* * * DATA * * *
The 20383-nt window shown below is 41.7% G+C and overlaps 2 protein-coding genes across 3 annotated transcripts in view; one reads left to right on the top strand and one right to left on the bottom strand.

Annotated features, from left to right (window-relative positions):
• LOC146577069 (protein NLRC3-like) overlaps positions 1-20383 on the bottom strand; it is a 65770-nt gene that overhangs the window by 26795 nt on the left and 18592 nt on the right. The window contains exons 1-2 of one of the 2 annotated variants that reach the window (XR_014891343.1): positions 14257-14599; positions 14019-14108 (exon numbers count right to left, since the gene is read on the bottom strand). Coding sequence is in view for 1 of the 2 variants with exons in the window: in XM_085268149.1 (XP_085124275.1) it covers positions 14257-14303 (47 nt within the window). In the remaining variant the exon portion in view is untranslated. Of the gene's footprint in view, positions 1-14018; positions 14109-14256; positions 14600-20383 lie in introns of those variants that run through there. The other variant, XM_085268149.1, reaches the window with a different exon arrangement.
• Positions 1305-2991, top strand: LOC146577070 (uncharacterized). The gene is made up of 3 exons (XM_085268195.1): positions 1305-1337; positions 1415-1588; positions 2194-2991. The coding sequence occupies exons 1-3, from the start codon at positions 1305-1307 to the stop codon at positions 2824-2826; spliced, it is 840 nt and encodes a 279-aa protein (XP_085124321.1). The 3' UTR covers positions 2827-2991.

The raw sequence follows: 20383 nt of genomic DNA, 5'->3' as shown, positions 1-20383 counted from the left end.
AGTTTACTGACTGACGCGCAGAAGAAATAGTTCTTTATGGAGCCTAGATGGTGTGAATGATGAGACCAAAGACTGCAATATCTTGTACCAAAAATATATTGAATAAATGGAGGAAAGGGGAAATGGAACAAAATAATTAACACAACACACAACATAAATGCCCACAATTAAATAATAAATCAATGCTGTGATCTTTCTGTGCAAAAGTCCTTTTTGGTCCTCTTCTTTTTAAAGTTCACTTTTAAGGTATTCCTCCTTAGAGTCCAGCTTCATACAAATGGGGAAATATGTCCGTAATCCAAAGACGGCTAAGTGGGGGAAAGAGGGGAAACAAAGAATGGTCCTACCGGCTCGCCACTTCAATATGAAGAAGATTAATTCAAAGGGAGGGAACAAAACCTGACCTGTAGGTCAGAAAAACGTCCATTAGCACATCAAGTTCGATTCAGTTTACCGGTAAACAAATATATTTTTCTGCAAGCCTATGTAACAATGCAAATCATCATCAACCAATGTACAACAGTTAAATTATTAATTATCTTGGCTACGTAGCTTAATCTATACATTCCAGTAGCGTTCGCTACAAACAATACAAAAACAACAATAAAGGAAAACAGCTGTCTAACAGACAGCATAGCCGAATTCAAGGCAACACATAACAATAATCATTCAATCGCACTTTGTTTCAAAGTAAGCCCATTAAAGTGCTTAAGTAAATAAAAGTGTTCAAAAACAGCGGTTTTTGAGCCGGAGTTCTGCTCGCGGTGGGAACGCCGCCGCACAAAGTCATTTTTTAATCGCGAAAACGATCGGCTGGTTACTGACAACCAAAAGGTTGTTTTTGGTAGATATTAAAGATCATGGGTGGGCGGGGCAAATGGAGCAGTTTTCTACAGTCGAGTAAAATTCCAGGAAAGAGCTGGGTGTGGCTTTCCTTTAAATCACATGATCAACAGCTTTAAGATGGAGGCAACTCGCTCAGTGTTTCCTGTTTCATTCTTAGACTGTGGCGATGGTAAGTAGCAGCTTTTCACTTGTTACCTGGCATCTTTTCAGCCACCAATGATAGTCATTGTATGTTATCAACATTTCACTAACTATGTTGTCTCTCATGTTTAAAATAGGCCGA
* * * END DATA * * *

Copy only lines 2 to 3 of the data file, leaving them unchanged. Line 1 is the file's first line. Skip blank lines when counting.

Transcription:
Annotated features, from left to right (window-relative positions):
• LOC146577069 (protein NLRC3-like) overlaps positions 1-20383 on the bottom strand; it is a 65770-nt gene that overhangs the window by 26795 nt on the left and 18592 nt on the right. The window contains exons 1-2 of one of the 2 annotated variants that reach the window (XR_014891343.1): positions 14257-14599; positions 14019-14108 (exon numbers count right to left, since the gene is read on the bottom strand). Coding sequence is in view for 1 of the 2 variants with exons in the window: in XM_085268149.1 (XP_085124275.1) it covers positions 14257-14303 (47 nt within the window). In the remaining variant the exon portion in view is untranslated. Of the gene's footprint in view, positions 1-14018; positions 14109-14256; positions 14600-20383 lie in introns of those variants that run through there. The other variant, XM_085268149.1, reaches the window with a different exon arrangement.